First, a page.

Culture in the city

You might have noticed that Belfast has had a bit of bad press over the last few months but that’s not what this post is about. Now I am preparing to leave her behind I feel more connected to Belfast than I ever have before and Culture Night – the city’s biggest, annual, free, arts event – plays its part in this.

One Friday in September Belfast is transformed into an in-your-face riot of colour and culture, where the streets are packed with artists and performers along with those who have come to appreciate the art they have to offer. Culture Night is, in my humble opinion, the jewel in the city’s cultural crown. Every performance is free of charge and it offers visitors and locals alike a terrific opportunity to road test the arts without having to part with their cash. This year saw over 250 acts come from all over the province – maybe even beyond – and the thousands of people who flocked to the city for the event were certainly entertained.


The programme of events running across the city between 4pm and about 10pm was eclectic to say the least. There were pro-wrestling; parades; outdoor yoga; live music seeing musicians use the window of a local hair salon as their stage; circus performances; a caravan jam; roller derby and yarnbombing, to name but a few. This is the day of the year I look forward to even more than Christmas. There is something in the air in Belfast on this night that is just magical. While we Northern Irish are known for our hospitality and, on occasion, our hostility for one another, Culture Night sets the scene for the former to thrive in abundance. Everywhere we went we chatted to people from all over, each new face bursting with recommendations of an amazing artwork or performance we had to see. And it wasn’t just for adults. We saw families with big and little kids, groups spanning the generations getting stuck into arts and crafts and filling up on new experiences.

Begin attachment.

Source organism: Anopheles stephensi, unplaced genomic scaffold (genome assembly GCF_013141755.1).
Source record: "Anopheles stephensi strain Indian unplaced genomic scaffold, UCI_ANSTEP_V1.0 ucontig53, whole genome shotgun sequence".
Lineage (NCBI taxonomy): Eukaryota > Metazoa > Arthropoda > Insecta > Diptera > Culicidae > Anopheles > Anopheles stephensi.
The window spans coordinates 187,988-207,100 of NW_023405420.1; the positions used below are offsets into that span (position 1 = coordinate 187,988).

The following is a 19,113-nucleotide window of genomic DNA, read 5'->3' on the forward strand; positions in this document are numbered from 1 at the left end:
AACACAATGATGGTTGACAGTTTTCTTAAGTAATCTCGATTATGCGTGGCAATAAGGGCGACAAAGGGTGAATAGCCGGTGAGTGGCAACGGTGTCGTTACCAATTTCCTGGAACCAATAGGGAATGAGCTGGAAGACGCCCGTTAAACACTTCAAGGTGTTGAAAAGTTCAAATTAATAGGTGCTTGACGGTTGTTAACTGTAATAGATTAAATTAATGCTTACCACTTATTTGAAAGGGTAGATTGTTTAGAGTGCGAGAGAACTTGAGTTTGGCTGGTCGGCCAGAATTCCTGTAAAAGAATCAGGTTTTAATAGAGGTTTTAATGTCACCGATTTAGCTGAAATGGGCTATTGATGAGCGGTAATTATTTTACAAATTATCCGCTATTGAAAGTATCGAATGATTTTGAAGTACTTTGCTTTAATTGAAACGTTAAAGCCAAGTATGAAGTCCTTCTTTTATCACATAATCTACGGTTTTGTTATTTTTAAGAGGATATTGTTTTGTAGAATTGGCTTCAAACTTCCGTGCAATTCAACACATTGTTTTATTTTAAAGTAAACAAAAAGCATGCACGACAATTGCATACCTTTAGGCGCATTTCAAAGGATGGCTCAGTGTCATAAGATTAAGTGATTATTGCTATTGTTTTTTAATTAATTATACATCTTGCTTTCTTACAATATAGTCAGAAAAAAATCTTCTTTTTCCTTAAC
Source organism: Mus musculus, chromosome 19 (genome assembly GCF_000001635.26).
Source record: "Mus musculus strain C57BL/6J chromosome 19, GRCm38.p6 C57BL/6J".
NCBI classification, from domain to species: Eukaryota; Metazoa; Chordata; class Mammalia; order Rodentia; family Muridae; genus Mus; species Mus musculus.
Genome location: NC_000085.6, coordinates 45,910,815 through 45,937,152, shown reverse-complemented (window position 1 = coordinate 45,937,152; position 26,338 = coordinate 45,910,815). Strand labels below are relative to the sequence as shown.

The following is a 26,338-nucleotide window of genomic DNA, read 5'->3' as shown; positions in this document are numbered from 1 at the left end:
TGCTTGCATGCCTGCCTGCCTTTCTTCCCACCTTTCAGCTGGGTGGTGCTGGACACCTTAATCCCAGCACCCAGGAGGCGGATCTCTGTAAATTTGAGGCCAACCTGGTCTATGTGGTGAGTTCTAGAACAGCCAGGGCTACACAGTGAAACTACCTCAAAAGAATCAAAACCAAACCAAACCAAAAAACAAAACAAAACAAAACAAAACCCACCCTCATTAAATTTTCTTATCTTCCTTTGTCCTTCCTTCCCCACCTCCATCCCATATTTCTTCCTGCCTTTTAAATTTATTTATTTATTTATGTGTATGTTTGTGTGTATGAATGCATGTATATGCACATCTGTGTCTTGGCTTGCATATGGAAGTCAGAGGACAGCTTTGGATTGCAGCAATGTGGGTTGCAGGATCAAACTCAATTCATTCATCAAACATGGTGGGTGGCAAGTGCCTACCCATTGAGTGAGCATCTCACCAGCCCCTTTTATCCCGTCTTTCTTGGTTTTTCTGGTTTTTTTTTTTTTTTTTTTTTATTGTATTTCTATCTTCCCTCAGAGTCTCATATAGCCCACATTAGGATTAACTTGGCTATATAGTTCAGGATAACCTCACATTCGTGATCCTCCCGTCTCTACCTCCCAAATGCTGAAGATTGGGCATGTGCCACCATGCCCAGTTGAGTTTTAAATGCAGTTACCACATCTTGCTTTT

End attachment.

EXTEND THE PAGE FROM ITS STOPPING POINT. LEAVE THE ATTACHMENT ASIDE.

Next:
The only not so great thing about Culture Night is it’s over way too fast. As a dedicated culture nighter I planned this year’s trip with military precision. It’s become something of a tradition for my mum and I to head into the city for the event and there is always so much we want to see and experience so this year we knew we had to plan our trip in advance. We trawled the the website. We made a list. Dammit, I even took a map, (against my better judgement.) And all that planning dissolved to mush the minute we set foot out of the car park and into St Anne’s Square where an army Warriors of Xi’an took us by surprise. They were magnificent, every one decorated differently. Some showcased landscapes while others were covered in newspaper clippings and some depicted animals. The warriors’ presence in the square threw us completely and we ended up getting carried along with the crowds for the rest of the night.

In the end we didn’t see anything on our list – proof all lists are useless! BUT we did see a whole host of amazing entertainment we’d have otherwise missed out on. We saw the Caravan Jam, a punky set in the Black Box, yarnbombing at the Duke of York, some aural acupuncture, a bit of the set at Bill Harris’ hair salon, a Johnny Cash tribute act in Commercial Court and a great jazz band at The John Hewitt. And that is the beauty of Culture Night – no matter how much you plan it will always take you by surprise. If you are ever planning a trip to Belfast definitely try and time it with Culture Night. It showcases everything that is amazing about the city and I guarantee it will leave you wanting more. Don’t believe me? Check out this video from their website – linked above – and experience some of the magic for yourself.

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